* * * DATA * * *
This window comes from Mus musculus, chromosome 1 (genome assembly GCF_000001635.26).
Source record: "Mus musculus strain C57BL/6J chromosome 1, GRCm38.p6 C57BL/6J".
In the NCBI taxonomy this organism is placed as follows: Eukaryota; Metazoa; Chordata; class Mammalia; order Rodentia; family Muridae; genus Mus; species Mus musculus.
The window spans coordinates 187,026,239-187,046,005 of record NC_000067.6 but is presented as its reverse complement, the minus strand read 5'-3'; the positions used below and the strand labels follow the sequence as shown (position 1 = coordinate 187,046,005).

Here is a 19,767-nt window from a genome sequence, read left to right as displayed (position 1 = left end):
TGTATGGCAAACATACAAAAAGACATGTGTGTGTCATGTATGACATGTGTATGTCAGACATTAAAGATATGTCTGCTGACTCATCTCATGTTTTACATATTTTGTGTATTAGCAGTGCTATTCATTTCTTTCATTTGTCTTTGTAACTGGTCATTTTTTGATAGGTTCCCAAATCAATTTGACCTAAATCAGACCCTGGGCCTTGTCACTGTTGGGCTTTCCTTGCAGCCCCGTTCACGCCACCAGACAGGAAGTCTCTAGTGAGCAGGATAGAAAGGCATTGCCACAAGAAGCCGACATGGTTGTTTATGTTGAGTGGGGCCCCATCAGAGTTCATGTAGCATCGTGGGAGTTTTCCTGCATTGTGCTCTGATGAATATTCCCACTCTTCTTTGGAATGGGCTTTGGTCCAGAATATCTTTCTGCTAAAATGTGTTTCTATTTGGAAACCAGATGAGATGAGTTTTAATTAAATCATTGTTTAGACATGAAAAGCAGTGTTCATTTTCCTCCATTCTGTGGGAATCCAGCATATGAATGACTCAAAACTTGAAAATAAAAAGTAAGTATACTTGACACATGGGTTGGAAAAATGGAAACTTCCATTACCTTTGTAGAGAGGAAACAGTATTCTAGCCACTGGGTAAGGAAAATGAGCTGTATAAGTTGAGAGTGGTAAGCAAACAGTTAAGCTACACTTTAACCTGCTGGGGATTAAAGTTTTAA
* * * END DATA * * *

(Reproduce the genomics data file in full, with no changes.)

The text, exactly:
This window comes from Mus musculus, chromosome 1 (genome assembly GCF_000001635.26).
Source record: "Mus musculus strain C57BL/6J chromosome 1, GRCm38.p6 C57BL/6J".
In the NCBI taxonomy this organism is placed as follows: Eukaryota; Metazoa; Chordata; class Mammalia; order Rodentia; family Muridae; genus Mus; species Mus musculus.
The window spans coordinates 187,026,239-187,046,005 of record NC_000067.6 but is presented as its reverse complement, the minus strand read 5'-3'; the positions used below and the strand labels follow the sequence as shown (position 1 = coordinate 187,046,005).

Here is a 19,767-nt window from a genome sequence, read left to right as displayed (position 1 = left end):
TGTATGGCAAACATACAAAAAGACATGTGTGTGTCATGTATGACATGTGTATGTCAGACATTAAAGATATGTCTGCTGACTCATCTCATGTTTTACATATTTTGTGTATTAGCAGTGCTATTCATTTCTTTCATTTGTCTTTGTAACTGGTCATTTTTTGATAGGTTCCCAAATCAATTTGACCTAAATCAGACCCTGGGCCTTGTCACTGTTGGGCTTTCCTTGCAGCCCCGTTCACGCCACCAGACAGGAAGTCTCTAGTGAGCAGGATAGAAAGGCATTGCCACAAGAAGCCGACATGGTTGTTTATGTTGAGTGGGGCCCCATCAGAGTTCATGTAGCATCGTGGGAGTTTTCCTGCATTGTGCTCTGATGAATATTCCCACTCTTCTTTGGAATGGGCTTTGGTCCAGAATATCTTTCTGCTAAAATGTGTTTCTATTTGGAAACCAGATGAGATGAGTTTTAATTAAATCATTGTTTAGACATGAAAAGCAGTGTTCATTTTCCTCCATTCTGTGGGAATCCAGCATATGAATGACTCAAAACTTGAAAATAAAAAGTAAGTATACTTGACACATGGGTTGGAAAAATGGAAACTTCCATTACCTTTGTAGAGAGGAAACAGTATTCTAGCCACTGGGTAAGGAAAATGAGCTGTATAAGTTGAGAGTGGTAAGCAAACAGTTAAGCTACACTTTAACCTGCTGGGGATTAAAGTTTTAA